In 2013, the city filed for Chapter 9 bankruptcy protection, the largest municipal bankruptcy in US history. Now, more than 5 years later, more and more programs are seeking to improve the city.
Wealthy entrepreneurs are investing in the city too, like Dan Gilbert, the billionaire founder of Quicken Loans. As Business Insider previously reported, after Gilbert moved his company to downtown Detroit in 2010, he started the real-estate firm Bedrock.
Not only is Quicken Loans one of Detroit's largest employers and taxpayers, but as of 2018, Bedrock had invested or allocated $5.6 billion in roughly 100 properties in downtown Detroit and nearby neighborhoods.
The Detroit Land Bank Authority — the DLBA — is one of several organizations working to revitalize the city.
A weak housing market and low-valued homes have made it difficult for Detroiters to obtain mortgages. The Detroit Home Mortgage program, which was put in place in 2016, is working to increase homeownership in the city by lending qualified buyers the money needed to both purchase and renovate homes in the city.
Through the program, Detroiters can receive two loans: The first mortgage is for the appraised value of the home, while the second mortgage, which has a limit of $75,000, closes the gap between the home's sale price and its appraised value and covers the cost of renovations.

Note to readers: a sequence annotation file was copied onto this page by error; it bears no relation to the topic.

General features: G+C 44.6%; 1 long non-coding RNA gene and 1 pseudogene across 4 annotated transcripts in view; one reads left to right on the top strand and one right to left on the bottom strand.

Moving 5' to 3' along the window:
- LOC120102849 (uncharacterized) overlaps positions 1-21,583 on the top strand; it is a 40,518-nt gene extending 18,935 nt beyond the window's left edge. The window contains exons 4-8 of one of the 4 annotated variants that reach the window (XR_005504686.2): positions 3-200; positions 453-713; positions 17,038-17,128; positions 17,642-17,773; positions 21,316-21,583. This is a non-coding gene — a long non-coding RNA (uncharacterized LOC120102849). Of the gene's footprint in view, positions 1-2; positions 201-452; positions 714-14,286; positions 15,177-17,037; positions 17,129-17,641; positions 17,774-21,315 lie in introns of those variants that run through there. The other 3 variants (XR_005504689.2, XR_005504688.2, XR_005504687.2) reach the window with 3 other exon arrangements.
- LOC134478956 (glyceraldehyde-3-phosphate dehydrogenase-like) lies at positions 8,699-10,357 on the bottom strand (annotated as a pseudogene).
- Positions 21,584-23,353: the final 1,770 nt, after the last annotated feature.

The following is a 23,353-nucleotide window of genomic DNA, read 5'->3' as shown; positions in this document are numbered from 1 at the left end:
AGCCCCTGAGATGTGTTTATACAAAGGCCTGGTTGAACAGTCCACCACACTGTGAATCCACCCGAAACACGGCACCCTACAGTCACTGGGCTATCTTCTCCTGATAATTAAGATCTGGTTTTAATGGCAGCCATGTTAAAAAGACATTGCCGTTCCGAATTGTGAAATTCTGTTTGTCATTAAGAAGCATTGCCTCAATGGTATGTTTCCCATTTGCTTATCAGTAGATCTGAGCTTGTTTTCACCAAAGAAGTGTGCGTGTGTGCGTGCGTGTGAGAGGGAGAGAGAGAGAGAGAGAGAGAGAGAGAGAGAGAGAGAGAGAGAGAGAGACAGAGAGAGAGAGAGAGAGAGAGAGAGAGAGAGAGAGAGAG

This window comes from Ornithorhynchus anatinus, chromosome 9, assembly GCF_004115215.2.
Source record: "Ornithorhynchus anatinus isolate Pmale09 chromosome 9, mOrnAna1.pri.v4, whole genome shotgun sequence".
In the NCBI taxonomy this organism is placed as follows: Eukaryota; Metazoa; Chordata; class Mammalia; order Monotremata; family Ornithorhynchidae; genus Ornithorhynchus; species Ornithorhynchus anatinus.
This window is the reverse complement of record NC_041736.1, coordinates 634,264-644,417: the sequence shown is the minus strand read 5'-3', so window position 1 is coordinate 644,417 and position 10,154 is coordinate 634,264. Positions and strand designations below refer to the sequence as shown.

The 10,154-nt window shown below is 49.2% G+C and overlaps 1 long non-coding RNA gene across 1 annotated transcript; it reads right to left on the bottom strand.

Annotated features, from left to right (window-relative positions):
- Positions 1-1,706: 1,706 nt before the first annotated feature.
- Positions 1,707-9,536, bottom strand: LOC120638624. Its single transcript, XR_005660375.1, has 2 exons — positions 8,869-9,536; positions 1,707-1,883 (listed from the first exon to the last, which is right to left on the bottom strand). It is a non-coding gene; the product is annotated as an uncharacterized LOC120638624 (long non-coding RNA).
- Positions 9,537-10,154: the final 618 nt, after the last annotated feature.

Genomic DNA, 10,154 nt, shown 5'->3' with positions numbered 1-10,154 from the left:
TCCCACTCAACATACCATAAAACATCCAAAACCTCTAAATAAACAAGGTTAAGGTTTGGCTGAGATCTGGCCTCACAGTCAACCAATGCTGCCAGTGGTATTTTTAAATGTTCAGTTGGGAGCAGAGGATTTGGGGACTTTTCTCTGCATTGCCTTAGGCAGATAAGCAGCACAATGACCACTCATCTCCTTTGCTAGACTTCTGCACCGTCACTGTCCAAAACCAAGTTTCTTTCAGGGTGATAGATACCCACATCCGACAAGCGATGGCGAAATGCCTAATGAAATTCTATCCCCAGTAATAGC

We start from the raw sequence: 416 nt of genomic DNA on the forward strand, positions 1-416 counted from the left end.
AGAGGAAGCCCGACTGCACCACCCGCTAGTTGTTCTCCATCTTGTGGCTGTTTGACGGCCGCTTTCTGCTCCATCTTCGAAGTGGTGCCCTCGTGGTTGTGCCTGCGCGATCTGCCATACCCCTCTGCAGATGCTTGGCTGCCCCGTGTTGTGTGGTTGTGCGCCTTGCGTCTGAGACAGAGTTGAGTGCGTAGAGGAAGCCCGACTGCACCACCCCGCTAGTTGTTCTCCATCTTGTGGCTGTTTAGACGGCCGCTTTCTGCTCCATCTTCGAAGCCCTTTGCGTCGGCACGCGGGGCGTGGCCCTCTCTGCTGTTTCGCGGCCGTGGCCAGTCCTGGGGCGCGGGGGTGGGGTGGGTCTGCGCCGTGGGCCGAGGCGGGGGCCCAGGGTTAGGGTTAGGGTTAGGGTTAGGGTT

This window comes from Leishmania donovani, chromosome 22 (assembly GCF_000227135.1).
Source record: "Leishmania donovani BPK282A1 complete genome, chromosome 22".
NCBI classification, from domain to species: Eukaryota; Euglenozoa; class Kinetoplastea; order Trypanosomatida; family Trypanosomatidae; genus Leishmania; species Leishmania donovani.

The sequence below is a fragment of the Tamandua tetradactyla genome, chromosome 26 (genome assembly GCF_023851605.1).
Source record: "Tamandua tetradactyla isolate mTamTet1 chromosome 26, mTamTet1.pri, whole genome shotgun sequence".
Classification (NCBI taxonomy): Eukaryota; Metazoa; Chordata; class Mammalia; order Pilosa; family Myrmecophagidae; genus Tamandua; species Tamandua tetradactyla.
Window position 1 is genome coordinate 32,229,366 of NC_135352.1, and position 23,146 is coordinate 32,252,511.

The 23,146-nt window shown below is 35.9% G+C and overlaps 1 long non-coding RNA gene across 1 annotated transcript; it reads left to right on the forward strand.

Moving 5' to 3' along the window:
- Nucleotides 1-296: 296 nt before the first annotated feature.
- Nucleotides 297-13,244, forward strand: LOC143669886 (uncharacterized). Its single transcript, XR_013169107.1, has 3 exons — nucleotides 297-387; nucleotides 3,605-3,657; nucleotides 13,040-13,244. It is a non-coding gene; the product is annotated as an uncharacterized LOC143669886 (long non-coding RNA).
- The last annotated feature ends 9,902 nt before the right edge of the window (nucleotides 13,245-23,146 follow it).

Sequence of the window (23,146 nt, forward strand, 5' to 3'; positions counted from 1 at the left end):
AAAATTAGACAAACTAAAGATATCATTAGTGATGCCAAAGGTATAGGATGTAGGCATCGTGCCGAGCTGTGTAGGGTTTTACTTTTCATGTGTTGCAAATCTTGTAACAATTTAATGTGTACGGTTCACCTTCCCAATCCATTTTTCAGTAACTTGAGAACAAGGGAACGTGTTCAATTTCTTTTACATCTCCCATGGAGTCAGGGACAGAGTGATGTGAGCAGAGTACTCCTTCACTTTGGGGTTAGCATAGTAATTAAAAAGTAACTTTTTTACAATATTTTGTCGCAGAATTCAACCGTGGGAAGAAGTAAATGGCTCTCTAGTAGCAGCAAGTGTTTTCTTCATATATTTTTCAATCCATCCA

Deandra Averhart bought this abandoned 3-bedroom, one-bathroom home in June 2018 through the DLBA.
She told Business Insider that originally, she wasn't interested in buying a house. However, after talking to a friend, she decided that investing her money was a better idea than paying rent.
Deandra's birth name is Tia DeShay, but it was legally changed to Deandra Averhart when she was adopted. She writes, has her own podcast, and is a high school English teacher.
Through the DLBA, she paid just $2,690.50 for the property.
"Today, Thursday June 21, 2018, at 10:00 am I closed on this house. Total Purchasing Price: $2690.50. I owe no mortgage, just property taxes," she wrote in an Instagram post back in June 2018.
Deandra told Business Insider that the house was in unlivable condition when she bought it.
"It was completely trashed," she explained. "It had a hole in the back underneath what I call the nook in the kitchen."